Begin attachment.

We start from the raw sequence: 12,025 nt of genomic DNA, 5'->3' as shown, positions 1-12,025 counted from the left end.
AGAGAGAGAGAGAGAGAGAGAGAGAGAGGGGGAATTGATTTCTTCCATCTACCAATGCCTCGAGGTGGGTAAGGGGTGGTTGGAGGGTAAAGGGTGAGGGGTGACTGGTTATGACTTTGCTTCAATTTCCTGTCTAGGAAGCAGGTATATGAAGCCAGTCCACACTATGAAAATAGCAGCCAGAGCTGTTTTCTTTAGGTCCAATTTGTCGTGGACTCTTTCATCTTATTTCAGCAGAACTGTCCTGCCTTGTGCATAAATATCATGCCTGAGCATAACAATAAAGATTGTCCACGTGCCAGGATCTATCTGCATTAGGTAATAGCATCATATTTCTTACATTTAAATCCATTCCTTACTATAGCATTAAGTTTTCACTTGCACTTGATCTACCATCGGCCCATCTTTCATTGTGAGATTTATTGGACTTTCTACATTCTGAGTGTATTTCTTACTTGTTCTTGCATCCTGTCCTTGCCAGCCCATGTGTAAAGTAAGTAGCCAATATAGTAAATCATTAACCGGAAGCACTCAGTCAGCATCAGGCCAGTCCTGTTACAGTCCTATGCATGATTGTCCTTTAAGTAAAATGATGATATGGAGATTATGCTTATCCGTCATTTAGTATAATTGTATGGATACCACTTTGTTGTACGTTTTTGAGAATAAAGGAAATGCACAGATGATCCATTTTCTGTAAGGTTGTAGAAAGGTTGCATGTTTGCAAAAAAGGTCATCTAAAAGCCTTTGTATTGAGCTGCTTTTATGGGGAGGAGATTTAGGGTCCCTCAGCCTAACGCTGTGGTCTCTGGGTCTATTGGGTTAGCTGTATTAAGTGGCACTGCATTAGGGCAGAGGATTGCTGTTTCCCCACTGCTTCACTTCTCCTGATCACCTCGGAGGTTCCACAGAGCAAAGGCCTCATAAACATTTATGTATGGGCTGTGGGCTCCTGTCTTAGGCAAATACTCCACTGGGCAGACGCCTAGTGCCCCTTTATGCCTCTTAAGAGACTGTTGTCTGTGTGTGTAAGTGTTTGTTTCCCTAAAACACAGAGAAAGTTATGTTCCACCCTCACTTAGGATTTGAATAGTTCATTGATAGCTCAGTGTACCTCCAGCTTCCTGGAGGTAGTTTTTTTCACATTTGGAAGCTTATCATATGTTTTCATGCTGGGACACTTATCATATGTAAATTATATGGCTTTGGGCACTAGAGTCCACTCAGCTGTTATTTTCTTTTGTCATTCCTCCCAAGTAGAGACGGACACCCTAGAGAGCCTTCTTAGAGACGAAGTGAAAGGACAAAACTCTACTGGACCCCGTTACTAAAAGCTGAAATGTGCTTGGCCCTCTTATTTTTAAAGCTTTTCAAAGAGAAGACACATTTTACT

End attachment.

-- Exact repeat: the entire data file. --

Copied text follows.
We start from the raw sequence: 12,025 nt of genomic DNA, 5'->3' as shown, positions 1-12,025 counted from the left end.
AGAGAGAGAGAGAGAGAGAGAGAGAGAGGGGGAATTGATTTCTTCCATCTACCAATGCCTCGAGGTGGGTAAGGGGTGGTTGGAGGGTAAAGGGTGAGGGGTGACTGGTTATGACTTTGCTTCAATTTCCTGTCTAGGAAGCAGGTATATGAAGCCAGTCCACACTATGAAAATAGCAGCCAGAGCTGTTTTCTTTAGGTCCAATTTGTCGTGGACTCTTTCATCTTATTTCAGCAGAACTGTCCTGCCTTGTGCATAAATATCATGCCTGAGCATAACAATAAAGATTGTCCACGTGCCAGGATCTATCTGCATTAGGTAATAGCATCATATTTCTTACATTTAAATCCATTCCTTACTATAGCATTAAGTTTTCACTTGCACTTGATCTACCATCGGCCCATCTTTCATTGTGAGATTTATTGGACTTTCTACATTCTGAGTGTATTTCTTACTTGTTCTTGCATCCTGTCCTTGCCAGCCCATGTGTAAAGTAAGTAGCCAATATAGTAAATCATTAACCGGAAGCACTCAGTCAGCATCAGGCCAGTCCTGTTACAGTCCTATGCATGATTGTCCTTTAAGTAAAATGATGATATGGAGATTATGCTTATCCGTCATTTAGTATAATTGTATGGATACCACTTTGTTGTACGTTTTTGAGAATAAAGGAAATGCACAGATGATCCATTTTCTGTAAGGTTGTAGAAAGGTTGCATGTTTGCAAAAAAGGTCATCTAAAAGCCTTTGTATTGAGCTGCTTTTATGGGGAGGAGATTTAGGGTCCCTCAGCCTAACGCTGTGGTCTCTGGGTCTATTGGGTTAGCTGTATTAAGTGGCACTGCATTAGGGCAGAGGATTGCTGTTTCCCCACTGCTTCACTTCTCCTGATCACCTCGGAGGTTCCACAGAGCAAAGGCCTCATAAACATTTATGTATGGGCTGTGGGCTCCTGTCTTAGGCAAATACTCCACTGGGCAGACGCCTAGTGCCCCTTTATGCCTCTTAAGAGACTGTTGTCTGTGTGTGTAAGTGTTTGTTTCCCTAAAACACAGAGAAAGTTATGTTCCACCCTCACTTAGGATTTGAATAGTTCATTGATAGCTCAGTGTACCTCCAGCTTCCTGGAGGTAGTTTTTTTCACATTTGGAAGCTTATCATATGTTTTCATGCTGGGACACTTATCATATGTAAATTATATGGCTTTGGGCACTAGAGTCCACTCAGCTGTTATTTTCTTTTGTCATTCCTCCCAAGTAGAGACGGACACCCTAGAGAGCCTTCTTAGAGACGAAGTGAAAGGACAAAACTCTACTGGACCCCGTTACTAAAAGCTGAAATGTGCTTGGCCCTCTTATTTTTAAAGCTTTTCAAAGAGAAGACACATTTTACT